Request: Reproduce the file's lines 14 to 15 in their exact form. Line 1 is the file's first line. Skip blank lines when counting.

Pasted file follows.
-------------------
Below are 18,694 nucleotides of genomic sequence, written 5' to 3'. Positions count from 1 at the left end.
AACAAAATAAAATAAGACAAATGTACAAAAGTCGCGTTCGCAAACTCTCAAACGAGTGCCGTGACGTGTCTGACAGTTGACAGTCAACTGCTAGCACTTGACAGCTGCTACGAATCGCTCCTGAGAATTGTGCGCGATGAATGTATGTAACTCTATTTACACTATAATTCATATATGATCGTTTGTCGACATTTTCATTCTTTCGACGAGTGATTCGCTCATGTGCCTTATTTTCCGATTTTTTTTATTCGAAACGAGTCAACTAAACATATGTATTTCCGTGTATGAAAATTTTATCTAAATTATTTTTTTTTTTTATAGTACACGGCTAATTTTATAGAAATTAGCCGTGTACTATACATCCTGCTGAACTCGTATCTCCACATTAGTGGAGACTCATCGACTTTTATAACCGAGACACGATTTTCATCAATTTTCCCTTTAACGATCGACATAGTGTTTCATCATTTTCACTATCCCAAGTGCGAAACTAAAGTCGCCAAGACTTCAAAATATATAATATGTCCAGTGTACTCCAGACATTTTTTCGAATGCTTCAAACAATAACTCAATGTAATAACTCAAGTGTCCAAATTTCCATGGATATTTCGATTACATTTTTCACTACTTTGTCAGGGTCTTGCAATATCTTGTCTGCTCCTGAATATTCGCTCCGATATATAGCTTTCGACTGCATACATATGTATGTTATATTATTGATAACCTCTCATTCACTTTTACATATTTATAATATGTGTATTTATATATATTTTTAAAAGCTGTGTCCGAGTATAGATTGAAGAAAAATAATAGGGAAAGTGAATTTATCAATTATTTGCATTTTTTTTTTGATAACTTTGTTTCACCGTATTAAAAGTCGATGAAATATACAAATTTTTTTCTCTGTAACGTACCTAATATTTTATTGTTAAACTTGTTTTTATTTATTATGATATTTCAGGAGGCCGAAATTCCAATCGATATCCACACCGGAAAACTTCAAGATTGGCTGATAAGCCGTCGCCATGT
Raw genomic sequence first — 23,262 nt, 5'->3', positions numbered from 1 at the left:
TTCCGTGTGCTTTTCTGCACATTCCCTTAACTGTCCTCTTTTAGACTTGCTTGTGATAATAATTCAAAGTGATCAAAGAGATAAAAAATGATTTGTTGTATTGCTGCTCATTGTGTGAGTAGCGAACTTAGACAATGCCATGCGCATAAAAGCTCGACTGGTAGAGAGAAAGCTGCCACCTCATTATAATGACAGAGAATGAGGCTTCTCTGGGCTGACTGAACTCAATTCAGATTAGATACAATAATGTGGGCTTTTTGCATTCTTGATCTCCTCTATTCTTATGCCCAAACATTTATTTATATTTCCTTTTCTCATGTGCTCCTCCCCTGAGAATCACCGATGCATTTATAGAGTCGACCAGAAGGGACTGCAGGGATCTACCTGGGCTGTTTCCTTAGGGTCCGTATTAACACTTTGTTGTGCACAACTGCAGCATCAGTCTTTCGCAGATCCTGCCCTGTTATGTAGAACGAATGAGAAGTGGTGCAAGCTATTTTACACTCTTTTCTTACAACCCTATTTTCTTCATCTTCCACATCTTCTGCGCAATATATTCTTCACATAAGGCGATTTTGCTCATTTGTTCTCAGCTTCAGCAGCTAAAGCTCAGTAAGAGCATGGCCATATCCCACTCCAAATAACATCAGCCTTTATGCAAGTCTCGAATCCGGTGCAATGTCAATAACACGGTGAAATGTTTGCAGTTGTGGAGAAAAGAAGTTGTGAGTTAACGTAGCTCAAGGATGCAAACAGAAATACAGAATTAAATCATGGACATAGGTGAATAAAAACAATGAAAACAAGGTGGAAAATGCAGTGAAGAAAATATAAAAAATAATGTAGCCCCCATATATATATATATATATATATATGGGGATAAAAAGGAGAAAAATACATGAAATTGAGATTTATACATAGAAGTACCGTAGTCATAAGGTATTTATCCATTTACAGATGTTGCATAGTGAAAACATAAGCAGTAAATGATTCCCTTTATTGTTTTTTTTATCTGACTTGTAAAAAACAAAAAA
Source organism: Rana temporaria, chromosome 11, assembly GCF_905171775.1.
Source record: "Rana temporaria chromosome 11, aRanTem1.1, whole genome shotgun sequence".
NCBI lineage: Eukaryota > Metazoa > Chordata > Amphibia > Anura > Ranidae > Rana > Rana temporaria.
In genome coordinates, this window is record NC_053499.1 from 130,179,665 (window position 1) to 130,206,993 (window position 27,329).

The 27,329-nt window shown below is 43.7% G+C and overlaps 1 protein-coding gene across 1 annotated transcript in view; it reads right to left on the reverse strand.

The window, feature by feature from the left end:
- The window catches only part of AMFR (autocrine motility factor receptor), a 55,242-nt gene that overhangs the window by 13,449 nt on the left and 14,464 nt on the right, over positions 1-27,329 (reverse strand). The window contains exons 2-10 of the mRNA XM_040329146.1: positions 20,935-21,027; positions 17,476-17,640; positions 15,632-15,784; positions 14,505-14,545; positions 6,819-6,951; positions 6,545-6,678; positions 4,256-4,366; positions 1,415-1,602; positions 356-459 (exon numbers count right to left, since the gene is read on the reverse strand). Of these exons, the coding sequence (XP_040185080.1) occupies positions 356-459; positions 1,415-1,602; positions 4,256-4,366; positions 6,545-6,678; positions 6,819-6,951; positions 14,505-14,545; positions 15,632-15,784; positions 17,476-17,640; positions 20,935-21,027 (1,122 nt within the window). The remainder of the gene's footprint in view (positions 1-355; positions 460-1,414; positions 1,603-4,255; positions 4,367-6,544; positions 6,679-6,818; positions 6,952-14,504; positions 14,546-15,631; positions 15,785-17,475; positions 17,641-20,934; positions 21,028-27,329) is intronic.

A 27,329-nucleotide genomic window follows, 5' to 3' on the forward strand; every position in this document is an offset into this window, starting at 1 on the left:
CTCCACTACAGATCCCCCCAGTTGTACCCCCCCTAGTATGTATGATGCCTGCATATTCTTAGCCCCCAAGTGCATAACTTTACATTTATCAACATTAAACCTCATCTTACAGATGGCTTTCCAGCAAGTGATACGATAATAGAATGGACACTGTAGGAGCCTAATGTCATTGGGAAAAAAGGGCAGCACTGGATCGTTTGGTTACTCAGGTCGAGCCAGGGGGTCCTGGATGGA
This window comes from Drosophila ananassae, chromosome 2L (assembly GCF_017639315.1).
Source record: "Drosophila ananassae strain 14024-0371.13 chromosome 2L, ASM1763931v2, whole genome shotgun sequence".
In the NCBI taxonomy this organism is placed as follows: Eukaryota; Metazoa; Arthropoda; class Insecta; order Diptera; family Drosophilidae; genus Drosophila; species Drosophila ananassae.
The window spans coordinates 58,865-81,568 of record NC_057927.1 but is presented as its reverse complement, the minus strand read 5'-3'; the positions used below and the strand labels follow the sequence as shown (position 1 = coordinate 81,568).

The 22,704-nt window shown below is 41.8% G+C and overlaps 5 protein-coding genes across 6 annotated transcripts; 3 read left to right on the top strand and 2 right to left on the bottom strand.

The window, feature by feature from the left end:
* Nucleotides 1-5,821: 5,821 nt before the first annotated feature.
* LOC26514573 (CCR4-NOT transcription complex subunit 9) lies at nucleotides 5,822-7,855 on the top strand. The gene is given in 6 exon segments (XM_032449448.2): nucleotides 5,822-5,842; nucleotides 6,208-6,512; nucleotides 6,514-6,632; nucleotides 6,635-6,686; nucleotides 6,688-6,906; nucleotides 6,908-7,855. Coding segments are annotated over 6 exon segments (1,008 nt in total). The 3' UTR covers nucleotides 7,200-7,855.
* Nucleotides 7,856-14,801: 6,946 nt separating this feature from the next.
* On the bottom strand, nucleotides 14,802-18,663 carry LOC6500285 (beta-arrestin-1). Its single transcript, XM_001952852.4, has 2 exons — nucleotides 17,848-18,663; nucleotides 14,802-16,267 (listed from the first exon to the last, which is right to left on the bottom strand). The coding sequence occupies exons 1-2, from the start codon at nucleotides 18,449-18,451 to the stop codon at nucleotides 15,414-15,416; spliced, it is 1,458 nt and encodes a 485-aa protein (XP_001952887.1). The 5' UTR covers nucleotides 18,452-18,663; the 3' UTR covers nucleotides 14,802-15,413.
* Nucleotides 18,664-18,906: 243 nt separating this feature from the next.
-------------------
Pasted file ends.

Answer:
This window comes from Drosophila ananassae, chromosome 2L (assembly GCF_017639315.1).
Source record: "Drosophila ananassae strain 14024-0371.13 chromosome 2L, ASM1763931v2, whole genome shotgun sequence".